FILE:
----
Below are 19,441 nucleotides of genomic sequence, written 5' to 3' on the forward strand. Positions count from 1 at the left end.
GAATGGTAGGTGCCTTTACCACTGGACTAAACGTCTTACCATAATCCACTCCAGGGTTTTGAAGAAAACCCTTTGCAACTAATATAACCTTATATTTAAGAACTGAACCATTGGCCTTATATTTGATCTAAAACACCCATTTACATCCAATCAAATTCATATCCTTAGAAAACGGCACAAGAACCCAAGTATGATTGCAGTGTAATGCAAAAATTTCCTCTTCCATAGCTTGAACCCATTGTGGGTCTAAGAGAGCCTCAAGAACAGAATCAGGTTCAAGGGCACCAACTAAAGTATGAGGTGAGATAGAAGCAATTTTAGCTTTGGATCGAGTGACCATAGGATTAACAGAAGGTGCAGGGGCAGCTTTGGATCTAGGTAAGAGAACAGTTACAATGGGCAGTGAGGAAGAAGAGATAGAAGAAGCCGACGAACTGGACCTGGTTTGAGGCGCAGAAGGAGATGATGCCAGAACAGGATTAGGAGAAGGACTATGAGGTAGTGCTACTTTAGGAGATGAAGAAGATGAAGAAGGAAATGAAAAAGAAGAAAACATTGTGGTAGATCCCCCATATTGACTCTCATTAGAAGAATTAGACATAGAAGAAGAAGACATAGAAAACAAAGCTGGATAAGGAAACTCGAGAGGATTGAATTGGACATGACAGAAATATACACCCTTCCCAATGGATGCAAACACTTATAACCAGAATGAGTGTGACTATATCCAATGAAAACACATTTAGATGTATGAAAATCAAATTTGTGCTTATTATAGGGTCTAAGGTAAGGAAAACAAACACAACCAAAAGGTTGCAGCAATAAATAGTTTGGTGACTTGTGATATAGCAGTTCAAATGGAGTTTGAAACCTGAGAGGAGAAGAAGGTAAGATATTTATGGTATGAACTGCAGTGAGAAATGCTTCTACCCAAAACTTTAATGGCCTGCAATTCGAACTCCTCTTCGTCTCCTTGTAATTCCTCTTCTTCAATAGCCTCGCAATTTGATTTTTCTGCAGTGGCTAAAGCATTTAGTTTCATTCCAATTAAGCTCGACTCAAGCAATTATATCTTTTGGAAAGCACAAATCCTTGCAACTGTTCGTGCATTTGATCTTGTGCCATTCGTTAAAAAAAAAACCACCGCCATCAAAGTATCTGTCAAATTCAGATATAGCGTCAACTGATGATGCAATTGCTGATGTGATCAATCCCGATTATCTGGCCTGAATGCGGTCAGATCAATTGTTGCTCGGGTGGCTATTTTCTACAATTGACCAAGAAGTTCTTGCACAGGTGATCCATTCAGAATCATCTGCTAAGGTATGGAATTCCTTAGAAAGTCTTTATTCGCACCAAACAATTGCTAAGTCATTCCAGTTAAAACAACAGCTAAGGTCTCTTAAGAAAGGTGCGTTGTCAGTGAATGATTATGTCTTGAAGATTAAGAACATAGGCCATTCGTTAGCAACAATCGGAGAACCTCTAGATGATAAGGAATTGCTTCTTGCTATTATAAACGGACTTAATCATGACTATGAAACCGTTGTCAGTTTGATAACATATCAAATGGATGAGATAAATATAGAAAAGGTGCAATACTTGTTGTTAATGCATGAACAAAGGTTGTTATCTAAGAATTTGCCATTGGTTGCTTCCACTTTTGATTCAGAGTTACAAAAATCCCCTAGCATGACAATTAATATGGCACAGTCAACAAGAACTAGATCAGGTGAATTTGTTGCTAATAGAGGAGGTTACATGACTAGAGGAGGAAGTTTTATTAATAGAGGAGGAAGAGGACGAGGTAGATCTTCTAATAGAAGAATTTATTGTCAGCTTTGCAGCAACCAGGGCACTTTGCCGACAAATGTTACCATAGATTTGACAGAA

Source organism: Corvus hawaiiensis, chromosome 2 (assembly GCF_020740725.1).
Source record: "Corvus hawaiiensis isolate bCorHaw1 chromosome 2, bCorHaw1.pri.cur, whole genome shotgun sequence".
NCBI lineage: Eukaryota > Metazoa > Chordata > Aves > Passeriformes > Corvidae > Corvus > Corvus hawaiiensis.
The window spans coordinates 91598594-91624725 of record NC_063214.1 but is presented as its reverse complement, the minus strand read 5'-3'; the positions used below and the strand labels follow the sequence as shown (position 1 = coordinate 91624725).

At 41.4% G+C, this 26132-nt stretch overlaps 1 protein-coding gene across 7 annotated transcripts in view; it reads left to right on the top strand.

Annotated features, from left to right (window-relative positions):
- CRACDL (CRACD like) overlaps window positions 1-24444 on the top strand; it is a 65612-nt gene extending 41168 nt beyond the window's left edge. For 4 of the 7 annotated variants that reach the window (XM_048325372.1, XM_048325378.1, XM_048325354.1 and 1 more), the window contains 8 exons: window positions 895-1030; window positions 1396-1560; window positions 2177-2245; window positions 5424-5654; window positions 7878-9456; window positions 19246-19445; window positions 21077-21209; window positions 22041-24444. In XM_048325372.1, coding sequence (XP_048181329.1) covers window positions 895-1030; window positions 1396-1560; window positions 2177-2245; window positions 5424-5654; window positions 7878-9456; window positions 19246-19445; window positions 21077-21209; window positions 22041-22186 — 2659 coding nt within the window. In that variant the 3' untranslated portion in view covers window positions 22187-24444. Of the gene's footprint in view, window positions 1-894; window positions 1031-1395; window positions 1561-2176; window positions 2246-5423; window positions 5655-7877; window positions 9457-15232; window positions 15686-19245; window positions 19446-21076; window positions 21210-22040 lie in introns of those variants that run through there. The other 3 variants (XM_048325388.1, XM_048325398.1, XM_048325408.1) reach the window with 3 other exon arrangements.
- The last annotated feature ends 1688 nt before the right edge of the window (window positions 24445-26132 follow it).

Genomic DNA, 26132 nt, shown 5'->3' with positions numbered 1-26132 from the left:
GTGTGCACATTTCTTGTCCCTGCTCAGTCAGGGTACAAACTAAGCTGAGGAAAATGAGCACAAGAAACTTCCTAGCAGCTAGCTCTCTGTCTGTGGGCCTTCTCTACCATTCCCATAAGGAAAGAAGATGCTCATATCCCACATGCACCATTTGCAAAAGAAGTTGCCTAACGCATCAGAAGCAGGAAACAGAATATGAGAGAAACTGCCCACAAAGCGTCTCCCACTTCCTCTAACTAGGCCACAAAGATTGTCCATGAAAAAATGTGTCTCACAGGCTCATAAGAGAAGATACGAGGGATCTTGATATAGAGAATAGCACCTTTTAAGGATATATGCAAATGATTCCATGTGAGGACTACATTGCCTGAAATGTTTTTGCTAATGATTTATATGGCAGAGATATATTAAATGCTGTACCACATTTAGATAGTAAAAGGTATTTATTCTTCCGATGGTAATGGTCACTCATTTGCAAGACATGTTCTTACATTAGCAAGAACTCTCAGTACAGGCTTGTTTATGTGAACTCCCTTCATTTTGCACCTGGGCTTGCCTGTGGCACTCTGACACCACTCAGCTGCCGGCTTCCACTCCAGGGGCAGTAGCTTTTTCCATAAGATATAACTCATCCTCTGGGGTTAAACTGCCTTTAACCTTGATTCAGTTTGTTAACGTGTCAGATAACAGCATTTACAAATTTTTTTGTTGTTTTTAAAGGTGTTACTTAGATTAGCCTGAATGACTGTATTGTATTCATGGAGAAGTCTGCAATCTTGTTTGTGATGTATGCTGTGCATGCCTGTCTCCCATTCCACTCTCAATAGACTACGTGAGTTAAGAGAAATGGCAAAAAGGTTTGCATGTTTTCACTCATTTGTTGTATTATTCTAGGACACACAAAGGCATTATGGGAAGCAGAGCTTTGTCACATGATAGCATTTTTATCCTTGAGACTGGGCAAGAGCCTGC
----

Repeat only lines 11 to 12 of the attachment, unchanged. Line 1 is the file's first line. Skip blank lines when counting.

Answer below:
Genomic DNA, 26132 nt, shown 5'->3' with positions numbered 1-26132 from the left:
GTGTGCACATTTCTTGTCCCTGCTCAGTCAGGGTACAAACTAAGCTGAGGAAAATGAGCACAAGAAACTTCCTAGCAGCTAGCTCTCTGTCTGTGGGCCTTCTCTACCATTCCCATAAGGAAAGAAGATGCTCATATCCCACATGCACCATTTGCAAAAGAAGTTGCCTAACGCATCAGAAGCAGGAAACAGAATATGAGAGAAACTGCCCACAAAGCGTCTCCCACTTCCTCTAACTAGGCCACAAAGATTGTCCATGAAAAAATGTGTCTCACAGGCTCATAAGAGAAGATACGAGGGATCTTGATATAGAGAATAGCACCTTTTAAGGATATATGCAAATGATTCCATGTGAGGACTACATTGCCTGAAATGTTTTTGCTAATGATTTATATGGCAGAGATATATTAAATGCTGTACCACATTTAGATAGTAAAAGGTATTTATTCTTCCGATGGTAATGGTCACTCATTTGCAAGACATGTTCTTACATTAGCAAGAACTCTCAGTACAGGCTTGTTTATGTGAACTCCCTTCATTTTGCACCTGGGCTTGCCTGTGGCACTCTGACACCACTCAGCTGCCGGCTTCCACTCCAGGGGCAGTAGCTTTTTCCATAAGATATAACTCATCCTCTGGGGTTAAACTGCCTTTAACCTTGATTCAGTTTGTTAACGTGTCAGATAACAGCATTTACAAATTTTTTTGTTGTTTTTAAAGGTGTTACTTAGATTAGCCTGAATGACTGTATTGTATTCATGGAGAAGTCTGCAATCTTGTTTGTGATGTATGCTGTGCATGCCTGTCTCCCATTCCACTCTCAATAGACTACGTGAGTTAAGAGAAATGGCAAAAAGGTTTGCATGTTTTCACTCATTTGTTGTATTATTCTAGGACACACAAAGGCATTATGGGAAGCAGAGCTTTGTCACATGATAGCATTTTTATCCTTGAGACTGGGCAAGAGCCTGC